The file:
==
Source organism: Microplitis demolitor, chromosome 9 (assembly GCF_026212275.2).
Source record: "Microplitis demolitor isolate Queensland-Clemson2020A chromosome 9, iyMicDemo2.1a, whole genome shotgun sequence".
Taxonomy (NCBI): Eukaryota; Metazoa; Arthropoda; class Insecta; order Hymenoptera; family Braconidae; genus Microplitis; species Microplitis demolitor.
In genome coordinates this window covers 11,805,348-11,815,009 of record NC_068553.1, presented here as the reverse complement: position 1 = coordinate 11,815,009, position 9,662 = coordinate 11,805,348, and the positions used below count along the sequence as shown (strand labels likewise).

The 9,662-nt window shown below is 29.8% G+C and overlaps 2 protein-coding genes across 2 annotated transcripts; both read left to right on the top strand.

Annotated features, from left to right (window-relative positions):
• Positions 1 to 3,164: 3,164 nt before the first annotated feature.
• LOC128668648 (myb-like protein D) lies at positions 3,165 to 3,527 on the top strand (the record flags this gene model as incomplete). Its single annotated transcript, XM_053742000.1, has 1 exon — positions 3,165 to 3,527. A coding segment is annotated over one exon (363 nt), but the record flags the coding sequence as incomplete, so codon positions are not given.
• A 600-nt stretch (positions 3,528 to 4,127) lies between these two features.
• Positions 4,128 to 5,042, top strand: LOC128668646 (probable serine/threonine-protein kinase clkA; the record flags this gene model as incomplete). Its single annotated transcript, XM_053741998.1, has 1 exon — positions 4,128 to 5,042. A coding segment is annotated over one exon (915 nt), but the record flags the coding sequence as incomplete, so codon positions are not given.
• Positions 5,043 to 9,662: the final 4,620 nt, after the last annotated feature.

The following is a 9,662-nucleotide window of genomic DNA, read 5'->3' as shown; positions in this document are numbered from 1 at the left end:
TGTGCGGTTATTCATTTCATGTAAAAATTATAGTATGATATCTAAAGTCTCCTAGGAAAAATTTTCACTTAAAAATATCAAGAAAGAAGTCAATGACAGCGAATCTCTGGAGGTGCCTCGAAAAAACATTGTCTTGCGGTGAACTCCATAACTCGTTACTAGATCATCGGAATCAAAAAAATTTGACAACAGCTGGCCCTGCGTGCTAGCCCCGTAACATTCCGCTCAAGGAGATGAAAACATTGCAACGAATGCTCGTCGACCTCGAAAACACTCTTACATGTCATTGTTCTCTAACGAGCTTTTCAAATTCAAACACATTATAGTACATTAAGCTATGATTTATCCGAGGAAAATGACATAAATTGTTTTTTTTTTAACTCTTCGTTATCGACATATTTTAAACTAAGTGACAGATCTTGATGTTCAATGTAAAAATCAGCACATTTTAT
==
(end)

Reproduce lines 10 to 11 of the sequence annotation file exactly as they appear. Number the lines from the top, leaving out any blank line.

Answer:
• Positions 4,128 to 5,042, top strand: LOC128668646 (probable serine/threonine-protein kinase clkA; the record flags this gene model as incomplete). Its single annotated transcript, XM_053741998.1, has 1 exon — positions 4,128 to 5,042. A coding segment is annotated over one exon (915 nt), but the record flags the coding sequence as incomplete, so codon positions are not given.
• Positions 5,043 to 9,662: the final 4,620 nt, after the last annotated feature.